This trip was no exception. After an afternoon on the beach, frolicking in the incredibly warm ocean waters, fighting the current and jumping the waves, then relaxing in the Hotel Cocal’s beachside lounge chairs, Layne and I showered and headed for the bar. Since this is the rainy season, there were few guests around. Plus, Hotel Cocal is in the midst of a major renovation with workers hammering, welding, pouring concrete and resurfacing the swimming pools. Still, the small poolside bar was open with only a couple of customers perched on stools, including one stunning woman in a sexy black sweater notable for the crescent- shaped cutouts on the sides of her full breasts. Her name was Erica and she and I, along with the lovely Nicaraguan bartender Claudia, chatted some in Spanish. Claudia even complimented me on my budding language skills, which seemed somewhat enhanced by the Mojitos I was drinking.
         We were soon joined by a jovial fifty-something Gringo with a ruddy, sun-tanned face and short blond hair named Marc. “That’s Marc with a C,” he informed us. With tongue-in-cheek humor, he sat down by Erica and introduced her as his “wife.” Clearly, they were… uh, previously acquainted, shall we say. His sardonic style got big laughs from all of us and a roll of her pretty eyes from Erica. In the ensuing conversation, we learned that Marc had spent many years working as an aeronautical engineer for NASA at the Kennedy Space Center in Cape Canaveral, Florida, including during the dramatic days of Apollo 13. We inferred that he has since retired from that profession and had been working to help out at his brother’s company. Three weeks before, Marc had tired of the carping of his mid-manager supervisor and had essentially said: Take this job and shove it! He bought a one-way ticket to San Jose, Costa Rica, and didn’t seem to know - or care - when he might go back.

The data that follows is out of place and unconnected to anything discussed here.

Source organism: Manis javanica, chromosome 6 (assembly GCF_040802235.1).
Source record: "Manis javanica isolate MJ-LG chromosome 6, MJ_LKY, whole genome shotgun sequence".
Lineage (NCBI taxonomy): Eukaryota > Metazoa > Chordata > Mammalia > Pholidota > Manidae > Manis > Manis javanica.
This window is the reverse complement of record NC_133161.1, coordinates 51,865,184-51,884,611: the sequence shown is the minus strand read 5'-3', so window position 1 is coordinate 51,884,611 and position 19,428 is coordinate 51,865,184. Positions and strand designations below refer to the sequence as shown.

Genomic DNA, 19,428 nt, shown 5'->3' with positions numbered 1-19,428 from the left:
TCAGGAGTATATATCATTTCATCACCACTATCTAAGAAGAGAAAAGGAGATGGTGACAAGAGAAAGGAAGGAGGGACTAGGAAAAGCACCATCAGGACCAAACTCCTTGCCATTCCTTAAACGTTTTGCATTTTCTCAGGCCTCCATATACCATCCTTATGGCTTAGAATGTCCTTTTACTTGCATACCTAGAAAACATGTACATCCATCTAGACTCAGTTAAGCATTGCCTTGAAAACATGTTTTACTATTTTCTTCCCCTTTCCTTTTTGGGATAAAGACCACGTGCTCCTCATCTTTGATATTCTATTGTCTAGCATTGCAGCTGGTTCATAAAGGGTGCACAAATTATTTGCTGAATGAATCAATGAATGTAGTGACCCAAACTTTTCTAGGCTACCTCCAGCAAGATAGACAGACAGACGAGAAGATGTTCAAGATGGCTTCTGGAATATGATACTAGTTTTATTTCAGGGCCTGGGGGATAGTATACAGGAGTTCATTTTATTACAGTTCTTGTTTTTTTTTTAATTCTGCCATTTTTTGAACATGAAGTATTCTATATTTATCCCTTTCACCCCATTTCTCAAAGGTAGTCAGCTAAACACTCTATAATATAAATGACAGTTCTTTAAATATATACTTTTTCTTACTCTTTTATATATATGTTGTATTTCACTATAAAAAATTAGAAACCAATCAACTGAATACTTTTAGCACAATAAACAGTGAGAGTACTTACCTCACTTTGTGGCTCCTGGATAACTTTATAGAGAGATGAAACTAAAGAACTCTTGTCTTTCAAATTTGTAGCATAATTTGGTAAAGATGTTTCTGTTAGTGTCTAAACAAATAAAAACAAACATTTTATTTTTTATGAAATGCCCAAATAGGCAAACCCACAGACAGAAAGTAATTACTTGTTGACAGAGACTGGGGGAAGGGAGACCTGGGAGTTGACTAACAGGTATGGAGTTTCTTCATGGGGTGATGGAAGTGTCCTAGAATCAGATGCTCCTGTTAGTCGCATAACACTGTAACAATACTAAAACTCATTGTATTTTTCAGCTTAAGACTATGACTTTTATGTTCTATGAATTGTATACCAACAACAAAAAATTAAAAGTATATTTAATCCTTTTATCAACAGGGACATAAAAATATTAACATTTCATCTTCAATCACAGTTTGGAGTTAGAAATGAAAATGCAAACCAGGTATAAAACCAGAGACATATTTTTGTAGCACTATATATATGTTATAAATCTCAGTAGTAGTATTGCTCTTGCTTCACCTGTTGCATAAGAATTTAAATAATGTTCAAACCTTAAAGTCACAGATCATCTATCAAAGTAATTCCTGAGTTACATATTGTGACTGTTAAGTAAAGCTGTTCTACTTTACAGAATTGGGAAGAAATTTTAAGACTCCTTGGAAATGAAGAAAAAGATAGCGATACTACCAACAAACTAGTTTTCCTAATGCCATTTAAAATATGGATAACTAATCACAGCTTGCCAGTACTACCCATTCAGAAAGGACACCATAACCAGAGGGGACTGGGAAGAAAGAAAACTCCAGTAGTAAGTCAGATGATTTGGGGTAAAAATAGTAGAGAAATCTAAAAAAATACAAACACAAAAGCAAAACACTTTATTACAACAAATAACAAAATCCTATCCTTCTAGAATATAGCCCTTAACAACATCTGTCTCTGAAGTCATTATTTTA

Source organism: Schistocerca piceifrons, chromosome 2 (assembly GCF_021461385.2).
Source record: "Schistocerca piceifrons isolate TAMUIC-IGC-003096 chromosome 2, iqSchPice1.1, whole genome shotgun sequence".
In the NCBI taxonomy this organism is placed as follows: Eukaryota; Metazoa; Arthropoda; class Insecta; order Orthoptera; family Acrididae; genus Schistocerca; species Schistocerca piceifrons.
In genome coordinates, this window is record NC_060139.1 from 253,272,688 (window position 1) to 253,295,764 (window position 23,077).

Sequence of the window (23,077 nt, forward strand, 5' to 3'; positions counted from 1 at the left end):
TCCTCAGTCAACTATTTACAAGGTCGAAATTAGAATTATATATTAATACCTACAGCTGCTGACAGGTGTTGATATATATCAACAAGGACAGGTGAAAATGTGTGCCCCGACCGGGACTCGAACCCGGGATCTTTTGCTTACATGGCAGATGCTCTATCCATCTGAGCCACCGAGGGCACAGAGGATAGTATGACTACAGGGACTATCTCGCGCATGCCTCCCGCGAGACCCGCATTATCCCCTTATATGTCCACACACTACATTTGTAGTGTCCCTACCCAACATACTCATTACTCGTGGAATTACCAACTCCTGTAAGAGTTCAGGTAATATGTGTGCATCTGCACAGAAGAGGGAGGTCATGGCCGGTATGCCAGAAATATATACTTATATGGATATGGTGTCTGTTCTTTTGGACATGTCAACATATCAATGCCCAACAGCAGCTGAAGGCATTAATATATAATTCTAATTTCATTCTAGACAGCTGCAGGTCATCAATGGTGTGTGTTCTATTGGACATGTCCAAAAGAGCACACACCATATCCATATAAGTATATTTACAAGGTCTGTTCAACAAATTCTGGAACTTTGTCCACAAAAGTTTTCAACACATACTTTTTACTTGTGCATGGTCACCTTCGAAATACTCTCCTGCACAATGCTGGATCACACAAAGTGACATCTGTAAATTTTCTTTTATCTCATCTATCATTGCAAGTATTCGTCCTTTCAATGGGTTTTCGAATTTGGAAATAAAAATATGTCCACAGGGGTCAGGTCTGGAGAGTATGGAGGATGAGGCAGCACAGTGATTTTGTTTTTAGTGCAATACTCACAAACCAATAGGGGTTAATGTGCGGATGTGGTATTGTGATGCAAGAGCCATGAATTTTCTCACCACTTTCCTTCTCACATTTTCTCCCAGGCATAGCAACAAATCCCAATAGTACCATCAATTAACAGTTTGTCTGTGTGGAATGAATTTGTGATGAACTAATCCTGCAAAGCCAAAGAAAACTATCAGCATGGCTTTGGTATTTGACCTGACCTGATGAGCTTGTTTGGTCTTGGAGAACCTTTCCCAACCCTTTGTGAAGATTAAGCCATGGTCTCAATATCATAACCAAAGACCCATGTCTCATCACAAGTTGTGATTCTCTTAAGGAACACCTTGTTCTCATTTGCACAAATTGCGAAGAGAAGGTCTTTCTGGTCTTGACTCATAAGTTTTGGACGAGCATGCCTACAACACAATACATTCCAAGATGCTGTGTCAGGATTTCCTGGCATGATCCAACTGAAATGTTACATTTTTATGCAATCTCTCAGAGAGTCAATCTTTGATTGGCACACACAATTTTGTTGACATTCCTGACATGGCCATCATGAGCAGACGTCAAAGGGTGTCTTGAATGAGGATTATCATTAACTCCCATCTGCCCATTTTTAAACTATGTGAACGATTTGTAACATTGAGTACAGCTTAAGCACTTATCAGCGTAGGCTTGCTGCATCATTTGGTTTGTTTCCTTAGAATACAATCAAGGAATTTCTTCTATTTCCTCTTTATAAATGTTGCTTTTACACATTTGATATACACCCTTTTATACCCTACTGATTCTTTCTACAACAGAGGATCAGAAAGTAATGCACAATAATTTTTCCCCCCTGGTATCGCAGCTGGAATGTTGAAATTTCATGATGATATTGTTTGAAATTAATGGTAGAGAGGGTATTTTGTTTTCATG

Marc had just come from dinner and he raved at length about the Peppercorn Filet Mignon served in the hotel restaurant. Now Layne and I have not been overly impressed with local beef here in Costa Rica. Often it is less flavorful and tender than the well-marbled free-range meat we get in California, but Layne determined to try it. When we went in for our dinner a little later, we had to agree: That steak was fantastic! Fork tender with a peppery sauce that really rocked. Since I tend more to seafood when I can get it fresh, I chose the Blackened Mahi-mahi and it was delicious as well. Accompanied by creamy mashed potatoes, sautéed veggies, fresh warm bread and a glass of red wine, we were satiated. As we sipped the last of our wine and looked out at the glowing tropical sunset, we once again realized just how very lucky we are. Pura Vida, indeed! 


  1. Interesting article. Although a common theme here in Costa Rica, none the less it was a good read. Nice post and good to see you had a great time in a great country.

  2. Since you've decided to come back permanently I hope you'll keep us posted on your progress here.